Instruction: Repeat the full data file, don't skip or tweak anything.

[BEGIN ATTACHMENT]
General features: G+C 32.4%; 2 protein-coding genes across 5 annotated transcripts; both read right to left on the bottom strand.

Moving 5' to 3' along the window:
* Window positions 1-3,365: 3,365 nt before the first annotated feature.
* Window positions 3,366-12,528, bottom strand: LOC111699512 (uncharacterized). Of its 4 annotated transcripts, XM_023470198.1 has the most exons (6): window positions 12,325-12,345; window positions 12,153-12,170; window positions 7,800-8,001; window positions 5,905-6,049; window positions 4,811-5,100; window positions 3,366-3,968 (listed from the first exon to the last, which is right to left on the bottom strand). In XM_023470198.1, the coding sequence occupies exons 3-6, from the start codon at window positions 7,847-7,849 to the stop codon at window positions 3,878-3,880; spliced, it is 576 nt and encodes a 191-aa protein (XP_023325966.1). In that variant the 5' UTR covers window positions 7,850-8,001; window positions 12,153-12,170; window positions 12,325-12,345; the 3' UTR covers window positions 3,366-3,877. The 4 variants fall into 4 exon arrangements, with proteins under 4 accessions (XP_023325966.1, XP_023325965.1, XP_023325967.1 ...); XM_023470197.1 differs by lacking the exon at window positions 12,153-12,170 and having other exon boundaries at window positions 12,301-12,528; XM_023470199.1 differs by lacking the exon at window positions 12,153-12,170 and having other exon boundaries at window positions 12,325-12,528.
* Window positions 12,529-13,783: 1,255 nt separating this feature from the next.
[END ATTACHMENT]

General features: G+C 32.4%; 2 protein-coding genes across 5 annotated transcripts; both read right to left on the bottom strand.

Moving 5' to 3' along the window:
* Window positions 1-3,365: 3,365 nt before the first annotated feature.
* Window positions 3,366-12,528, bottom strand: LOC111699512 (uncharacterized). Of its 4 annotated transcripts, XM_023470198.1 has the most exons (6): window positions 12,325-12,345; window positions 12,153-12,170; window positions 7,800-8,001; window positions 5,905-6,049; window positions 4,811-5,100; window positions 3,366-3,968 (listed from the first exon to the last, which is right to left on the bottom strand). In XM_023470198.1, the coding sequence occupies exons 3-6, from the start codon at window positions 7,847-7,849 to the stop codon at window positions 3,878-3,880; spliced, it is 576 nt and encodes a 191-aa protein (XP_023325966.1). In that variant the 5' UTR covers window positions 7,850-8,001; window positions 12,153-12,170; window positions 12,325-12,345; the 3' UTR covers window positions 3,366-3,877. The 4 variants fall into 4 exon arrangements, with proteins under 4 accessions (XP_023325966.1, XP_023325965.1, XP_023325967.1 ...); XM_023470197.1 differs by lacking the exon at window positions 12,153-12,170 and having other exon boundaries at window positions 12,301-12,528; XM_023470199.1 differs by lacking the exon at window positions 12,153-12,170 and having other exon boundaries at window positions 12,325-12,528.
* Window positions 12,529-13,783: 1,255 nt separating this feature from the next.